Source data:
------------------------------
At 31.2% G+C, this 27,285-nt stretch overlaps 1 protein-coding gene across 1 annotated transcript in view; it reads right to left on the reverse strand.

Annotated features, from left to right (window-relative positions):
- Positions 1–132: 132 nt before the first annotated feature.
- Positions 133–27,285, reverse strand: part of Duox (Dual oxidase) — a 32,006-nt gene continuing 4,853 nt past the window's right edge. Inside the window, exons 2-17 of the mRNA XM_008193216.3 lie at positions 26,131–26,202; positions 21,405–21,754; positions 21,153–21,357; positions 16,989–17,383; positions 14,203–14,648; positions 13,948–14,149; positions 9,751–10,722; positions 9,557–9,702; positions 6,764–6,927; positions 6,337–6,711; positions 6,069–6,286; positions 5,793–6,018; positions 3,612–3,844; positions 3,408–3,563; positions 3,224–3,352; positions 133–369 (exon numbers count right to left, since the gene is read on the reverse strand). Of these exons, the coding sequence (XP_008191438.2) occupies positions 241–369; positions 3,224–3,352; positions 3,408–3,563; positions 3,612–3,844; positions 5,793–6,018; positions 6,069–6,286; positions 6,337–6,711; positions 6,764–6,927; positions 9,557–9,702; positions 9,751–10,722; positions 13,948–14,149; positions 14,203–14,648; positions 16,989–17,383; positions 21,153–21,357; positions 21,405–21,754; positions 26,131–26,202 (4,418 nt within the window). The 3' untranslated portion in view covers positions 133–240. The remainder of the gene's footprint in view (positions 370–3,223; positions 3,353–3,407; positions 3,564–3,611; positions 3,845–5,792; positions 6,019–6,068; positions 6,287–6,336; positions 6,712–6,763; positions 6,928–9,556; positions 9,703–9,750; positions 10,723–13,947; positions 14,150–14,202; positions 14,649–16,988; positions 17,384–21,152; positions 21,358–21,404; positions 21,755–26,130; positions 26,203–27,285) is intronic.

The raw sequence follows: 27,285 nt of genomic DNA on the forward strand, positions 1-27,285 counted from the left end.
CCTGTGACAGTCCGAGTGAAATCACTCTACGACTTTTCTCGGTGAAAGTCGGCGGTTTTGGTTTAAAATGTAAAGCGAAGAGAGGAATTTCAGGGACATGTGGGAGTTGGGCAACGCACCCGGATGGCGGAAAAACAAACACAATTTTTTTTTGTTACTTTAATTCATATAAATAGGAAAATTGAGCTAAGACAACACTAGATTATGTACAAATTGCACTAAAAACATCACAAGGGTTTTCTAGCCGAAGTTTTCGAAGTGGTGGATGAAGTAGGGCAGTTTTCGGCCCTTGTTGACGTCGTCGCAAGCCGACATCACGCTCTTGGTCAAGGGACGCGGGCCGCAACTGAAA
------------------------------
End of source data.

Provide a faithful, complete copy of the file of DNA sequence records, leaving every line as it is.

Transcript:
At 31.2% G+C, this 27,285-nt stretch overlaps 1 protein-coding gene across 1 annotated transcript in view; it reads right to left on the reverse strand.

Annotated features, from left to right (window-relative positions):
- Positions 1–132: 132 nt before the first annotated feature.
- Positions 133–27,285, reverse strand: part of Duox (Dual oxidase) — a 32,006-nt gene continuing 4,853 nt past the window's right edge. Inside the window, exons 2-17 of the mRNA XM_008193216.3 lie at positions 26,131–26,202; positions 21,405–21,754; positions 21,153–21,357; positions 16,989–17,383; positions 14,203–14,648; positions 13,948–14,149; positions 9,751–10,722; positions 9,557–9,702; positions 6,764–6,927; positions 6,337–6,711; positions 6,069–6,286; positions 5,793–6,018; positions 3,612–3,844; positions 3,408–3,563; positions 3,224–3,352; positions 133–369 (exon numbers count right to left, since the gene is read on the reverse strand). Of these exons, the coding sequence (XP_008191438.2) occupies positions 241–369; positions 3,224–3,352; positions 3,408–3,563; positions 3,612–3,844; positions 5,793–6,018; positions 6,069–6,286; positions 6,337–6,711; positions 6,764–6,927; positions 9,557–9,702; positions 9,751–10,722; positions 13,948–14,149; positions 14,203–14,648; positions 16,989–17,383; positions 21,153–21,357; positions 21,405–21,754; positions 26,131–26,202 (4,418 nt within the window). The 3' untranslated portion in view covers positions 133–240. The remainder of the gene's footprint in view (positions 370–3,223; positions 3,353–3,407; positions 3,564–3,611; positions 3,845–5,792; positions 6,019–6,068; positions 6,287–6,336; positions 6,712–6,763; positions 6,928–9,556; positions 9,703–9,750; positions 10,723–13,947; positions 14,150–14,202; positions 14,649–16,988; positions 17,384–21,152; positions 21,358–21,404; positions 21,755–26,130; positions 26,203–27,285) is intronic.

The raw sequence follows: 27,285 nt of genomic DNA on the forward strand, positions 1-27,285 counted from the left end.
CCTGTGACAGTCCGAGTGAAATCACTCTACGACTTTTCTCGGTGAAAGTCGGCGGTTTTGGTTTAAAATGTAAAGCGAAGAGAGGAATTTCAGGGACATGTGGGAGTTGGGCAACGCACCCGGATGGCGGAAAAACAAACACAATTTTTTTTTGTTACTTTAATTCATATAAATAGGAAAATTGAGCTAAGACAACACTAGATTATGTACAAATTGCACTAAAAACATCACAAGGGTTTTCTAGCCGAAGTTTTCGAAGTGGTGGATGAAGTAGGGCAGTTTTCGGCCCTTGTTGACGTCGTCGCAAGCCGACATCACGCTCTTGGTCAAGGGACGCGGGCCGCAACTGAAA